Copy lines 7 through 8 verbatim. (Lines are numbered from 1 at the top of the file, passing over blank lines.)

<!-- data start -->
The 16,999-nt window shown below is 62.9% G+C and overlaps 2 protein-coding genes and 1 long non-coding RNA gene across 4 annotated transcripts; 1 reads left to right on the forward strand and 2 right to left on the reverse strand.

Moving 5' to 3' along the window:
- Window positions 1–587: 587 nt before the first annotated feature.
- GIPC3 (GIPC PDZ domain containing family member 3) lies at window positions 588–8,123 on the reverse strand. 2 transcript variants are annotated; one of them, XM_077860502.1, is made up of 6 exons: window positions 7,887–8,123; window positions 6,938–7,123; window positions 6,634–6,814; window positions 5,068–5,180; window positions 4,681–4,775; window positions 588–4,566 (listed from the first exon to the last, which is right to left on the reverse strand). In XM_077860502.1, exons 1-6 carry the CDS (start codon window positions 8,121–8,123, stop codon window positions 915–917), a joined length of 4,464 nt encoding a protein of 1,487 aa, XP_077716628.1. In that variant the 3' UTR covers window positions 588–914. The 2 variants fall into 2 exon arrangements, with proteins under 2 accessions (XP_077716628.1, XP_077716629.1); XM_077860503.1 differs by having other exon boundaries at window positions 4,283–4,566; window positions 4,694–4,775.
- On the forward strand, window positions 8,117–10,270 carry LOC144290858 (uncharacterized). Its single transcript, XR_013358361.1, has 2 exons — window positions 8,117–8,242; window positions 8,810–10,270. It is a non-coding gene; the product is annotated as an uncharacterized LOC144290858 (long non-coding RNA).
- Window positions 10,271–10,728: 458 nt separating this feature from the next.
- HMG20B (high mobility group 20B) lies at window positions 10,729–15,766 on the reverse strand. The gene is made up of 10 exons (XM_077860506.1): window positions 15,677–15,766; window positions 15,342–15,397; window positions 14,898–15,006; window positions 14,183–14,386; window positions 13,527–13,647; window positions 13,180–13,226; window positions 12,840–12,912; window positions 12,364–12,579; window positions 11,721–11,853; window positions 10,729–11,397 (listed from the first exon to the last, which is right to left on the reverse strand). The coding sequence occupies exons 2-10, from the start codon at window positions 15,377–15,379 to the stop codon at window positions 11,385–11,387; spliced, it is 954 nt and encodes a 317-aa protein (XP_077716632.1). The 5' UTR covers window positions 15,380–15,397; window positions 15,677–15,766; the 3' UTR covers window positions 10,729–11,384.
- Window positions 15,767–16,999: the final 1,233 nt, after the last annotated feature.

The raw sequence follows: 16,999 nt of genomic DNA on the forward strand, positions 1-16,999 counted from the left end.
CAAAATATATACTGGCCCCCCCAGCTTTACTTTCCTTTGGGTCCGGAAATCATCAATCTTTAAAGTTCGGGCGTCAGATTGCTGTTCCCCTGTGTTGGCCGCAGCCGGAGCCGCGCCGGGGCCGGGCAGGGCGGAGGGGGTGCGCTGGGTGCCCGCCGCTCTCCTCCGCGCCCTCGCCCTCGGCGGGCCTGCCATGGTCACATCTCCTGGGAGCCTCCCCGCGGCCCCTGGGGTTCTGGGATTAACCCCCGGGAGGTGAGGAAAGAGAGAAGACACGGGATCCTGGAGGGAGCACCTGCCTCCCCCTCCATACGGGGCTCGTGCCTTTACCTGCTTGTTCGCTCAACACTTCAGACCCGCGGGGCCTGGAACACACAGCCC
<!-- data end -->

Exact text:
- HMG20B (high mobility group 20B) lies at window positions 10,729–15,766 on the reverse strand. The gene is made up of 10 exons (XM_077860506.1): window positions 15,677–15,766; window positions 15,342–15,397; window positions 14,898–15,006; window positions 14,183–14,386; window positions 13,527–13,647; window positions 13,180–13,226; window positions 12,840–12,912; window positions 12,364–12,579; window positions 11,721–11,853; window positions 10,729–11,397 (listed from the first exon to the last, which is right to left on the reverse strand). The coding sequence occupies exons 2-10, from the start codon at window positions 15,377–15,379 to the stop codon at window positions 11,385–11,387; spliced, it is 954 nt and encodes a 317-aa protein (XP_077716632.1). The 5' UTR covers window positions 15,380–15,397; window positions 15,677–15,766; the 3' UTR covers window positions 10,729–11,384.
- Window positions 15,767–16,999: the final 1,233 nt, after the last annotated feature.